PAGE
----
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Nation remembers Anita Hill testimony

Published: October 21, 2011
Section: Front Page

It has been 20 years since Anita Hill, then a law professor at Oklahoma, appeared before the Senate Judiciary Committee for what she called “the most difficult experience of my life.”

“It is only after a great deal of agonizing consideration that I am able to talk of these unpleasant matters to anyone,” Hill told 14 United States senators, before telling the nation that Supreme Court nominee Clarence Thomas, while employing her in the government, had harassed her with sexually-charged comments, talk of pornographic crush videos and boasts of his personal sexual prowess.

Hill’s allegations were both lurid and specific. Thomas, she claimed, purported to find pubic hair on his Coke can; told Hill that he was particularly pleasing to women during oral sex; and demanded a necessary reason why she had “said no to him.” Hill also asserted that when she left his office to begin teaching law, Thomas admitted to her that if she ever talked about his conduct, it would “ruin his career.”

For his part, Thomas said that he “categorically denied all of the allegations,” and he even “denied that I ever attempted to date Anita Hill” or expressed any romantic interest in her that could have been conceived as harassment.

The then-sitting D.C. circuit judge went further, saying that since these false accusations were put to him by the FBI, he had experienced a fundamental change in his emotional state.

“I have never, in all my life, felt such hurt, such pain, such agony,” Thomas said in his testimony. “My family and I have been done a grave and irreparable injustice. During the past two weeks, I lost the belief that if I did my best all would work out.”

Opinion polls conducted during the hearings portrayed an American public that was deeply skeptical of Hill—Thomas was only the second African-American nominated to the high court, succeeding the first, Justice Thurgood Marshall. The Judiciary Committee, then-chaired by Delaware Democrat Joseph Biden, who stopped calling witnesses who were “pro-Anita Hill,” sent the nomination to the full house. The Senate, by the most narrow vote margin in more than 100 years, confirmed Thomas 52-48.

Two decades later

Hill, now a national figure, left in disgrace. She has said in rare interviews that she found it difficult to date under the spotlight and labored to move on in her professional career.

She joined Brandeis in 1998, teaching first in the Women’s and Gender Studies program before joining the Heller School for Social Policy and Management. Several of her colleagues, who she met at Brandeis, attended a conference held for her, “Anita Hill 20 Years Later: Sex, Power and Speaking Truth,” in New York this past Saturday. The conference brought together activists, legal experts from Hill’s 1991 team and other scholars to discuss the hearings and their aftermath.

“It was unbelievably powerful, and I’ve attended dozens if not hundreds of other academic conferences,” Professor Joyce Antler, chair of American Studies, said. “Rarely has there been one of this magnitude in terms of its cultural relevance.”

The conference contained one panel on the hearing, with another of younger panelists to discuss the impact since.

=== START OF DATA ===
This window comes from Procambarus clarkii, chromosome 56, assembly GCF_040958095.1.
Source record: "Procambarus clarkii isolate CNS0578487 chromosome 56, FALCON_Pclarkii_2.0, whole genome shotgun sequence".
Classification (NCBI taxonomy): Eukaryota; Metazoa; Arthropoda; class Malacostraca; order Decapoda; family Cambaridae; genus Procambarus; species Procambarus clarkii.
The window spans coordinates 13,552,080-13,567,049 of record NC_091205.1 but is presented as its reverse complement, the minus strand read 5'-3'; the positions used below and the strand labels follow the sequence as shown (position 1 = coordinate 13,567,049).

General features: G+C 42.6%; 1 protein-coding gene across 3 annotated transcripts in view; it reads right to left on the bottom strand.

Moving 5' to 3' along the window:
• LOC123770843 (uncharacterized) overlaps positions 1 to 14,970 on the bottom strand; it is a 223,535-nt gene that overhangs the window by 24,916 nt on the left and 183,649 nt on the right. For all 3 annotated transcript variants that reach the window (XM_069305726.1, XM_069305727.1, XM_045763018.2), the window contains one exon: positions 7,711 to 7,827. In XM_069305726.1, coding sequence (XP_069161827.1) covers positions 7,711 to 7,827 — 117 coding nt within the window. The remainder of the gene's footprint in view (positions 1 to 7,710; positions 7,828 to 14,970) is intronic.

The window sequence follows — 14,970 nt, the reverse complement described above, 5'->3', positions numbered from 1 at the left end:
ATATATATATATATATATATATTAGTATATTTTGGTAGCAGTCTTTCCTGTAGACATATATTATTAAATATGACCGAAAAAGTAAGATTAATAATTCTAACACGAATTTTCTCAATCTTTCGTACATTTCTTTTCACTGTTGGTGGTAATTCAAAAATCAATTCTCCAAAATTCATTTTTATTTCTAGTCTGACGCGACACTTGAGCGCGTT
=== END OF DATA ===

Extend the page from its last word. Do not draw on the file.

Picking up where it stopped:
The conference included legal luminaries, like Charles Ogletree of Harvard and Judith Resnick of Yale, who were on Hill’s legal team or had expertise in race relations, and longtime women’s rights leader Gloria Steinem.

According to Professor Susan Lanser (ENG), there were more than 2,200 registrants for the packed event. It was a full house that “made anything that we have a Brandeis look positively tiny” by comparison.

“There were so many groups, activists, artists and scholars that have taken what she did and carried the cause forward,” Professor Bernadette Brooten (NEJS) said.

“And how we move forward was the question,” she added. “Anita Hill is so positive and forward-looking, and embodied that sense at the conference.”

Brooten also gave an anecdote that when one young woman raised a good point, Hill interrupted and asked her, “Do you have plans for a book? Do you have an outline for a book?”

Many in the Hunter College auditorium criticized now-Vice President Biden, and Antler said Thomas may not have been confirmed, since it was by such a slim margin, “had the hearings not been cut short by Biden.”

Steinem, though, made a bold claim to much applause: “Clarence Thomas may be on the Supreme Court, but Dominique Strauss-Kahn will never be president of France.”

Applause lines and other positive chants punctuated the conference, an entirely different atmosphere than the tense Senate chamber.

“Being at this conference really took you back and back 20 years. It was a revelatory moment when the day began with Anita Hill, in her blue dress, before 14 white, male senators,” Antler said.

“They were almost vitriolic in belittling her,” she continued, saying, “the senators attacked who she was and even her ability to bring this up.”

“We saw the Senate vote and Anita did not win—but this was a watershed moment when you saw the injustice of the system. Anita Hill spoke and there was no going back,” Antler said. “For legal history, sexual and gender history, and I’d even say it is up there with the work of Susan B. Anthony, Rosa Parks and Eleanor Roosevelt.”


Antler went so far as to compare it to President John F. Kennedy’s assassination and the Challenger shuttle explosion—“mothers and daughters asked each other, ‘Where were you when Anita testified?’”